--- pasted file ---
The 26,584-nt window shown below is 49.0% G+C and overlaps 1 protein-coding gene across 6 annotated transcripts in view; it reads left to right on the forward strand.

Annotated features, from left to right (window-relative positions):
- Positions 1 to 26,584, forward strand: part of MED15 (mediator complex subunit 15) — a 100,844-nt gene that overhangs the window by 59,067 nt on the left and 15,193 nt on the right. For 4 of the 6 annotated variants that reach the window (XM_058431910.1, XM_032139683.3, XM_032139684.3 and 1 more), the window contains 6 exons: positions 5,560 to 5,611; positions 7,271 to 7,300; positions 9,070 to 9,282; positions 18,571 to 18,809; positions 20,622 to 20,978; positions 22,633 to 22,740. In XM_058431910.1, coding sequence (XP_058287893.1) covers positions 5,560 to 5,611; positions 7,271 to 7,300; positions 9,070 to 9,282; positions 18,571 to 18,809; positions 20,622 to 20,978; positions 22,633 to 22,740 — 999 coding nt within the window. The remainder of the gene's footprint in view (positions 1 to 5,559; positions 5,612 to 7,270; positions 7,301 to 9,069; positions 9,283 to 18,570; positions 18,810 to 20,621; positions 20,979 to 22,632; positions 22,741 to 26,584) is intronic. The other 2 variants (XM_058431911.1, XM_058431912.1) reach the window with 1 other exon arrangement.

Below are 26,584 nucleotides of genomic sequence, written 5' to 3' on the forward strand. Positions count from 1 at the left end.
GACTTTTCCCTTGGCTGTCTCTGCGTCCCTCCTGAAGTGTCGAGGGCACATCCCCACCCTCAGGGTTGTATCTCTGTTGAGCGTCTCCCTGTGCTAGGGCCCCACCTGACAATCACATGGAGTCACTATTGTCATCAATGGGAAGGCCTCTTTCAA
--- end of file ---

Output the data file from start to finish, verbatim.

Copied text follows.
The 26,584-nt window shown below is 49.0% G+C and overlaps 1 protein-coding gene across 6 annotated transcripts in view; it reads left to right on the forward strand.

Annotated features, from left to right (window-relative positions):
- Positions 1 to 26,584, forward strand: part of MED15 (mediator complex subunit 15) — a 100,844-nt gene that overhangs the window by 59,067 nt on the left and 15,193 nt on the right. For 4 of the 6 annotated variants that reach the window (XM_058431910.1, XM_032139683.3, XM_032139684.3 and 1 more), the window contains 6 exons: positions 5,560 to 5,611; positions 7,271 to 7,300; positions 9,070 to 9,282; positions 18,571 to 18,809; positions 20,622 to 20,978; positions 22,633 to 22,740. In XM_058431910.1, coding sequence (XP_058287893.1) covers positions 5,560 to 5,611; positions 7,271 to 7,300; positions 9,070 to 9,282; positions 18,571 to 18,809; positions 20,622 to 20,978; positions 22,633 to 22,740 — 999 coding nt within the window. The remainder of the gene's footprint in view (positions 1 to 5,559; positions 5,612 to 7,270; positions 7,301 to 9,069; positions 9,283 to 18,570; positions 18,810 to 20,621; positions 20,979 to 22,632; positions 22,741 to 26,584) is intronic. The other 2 variants (XM_058431911.1, XM_058431912.1) reach the window with 1 other exon arrangement.

Below are 26,584 nucleotides of genomic sequence, written 5' to 3' on the forward strand. Positions count from 1 at the left end.
GACTTTTCCCTTGGCTGTCTCTGCGTCCCTCCTGAAGTGTCGAGGGCACATCCCCACCCTCAGGGTTGTATCTCTGTTGAGCGTCTCCCTGTGCTAGGGCCCCACCTGACAATCACATGGAGTCACTATTGTCATCAATGGGAAGGCCTCTTTCAA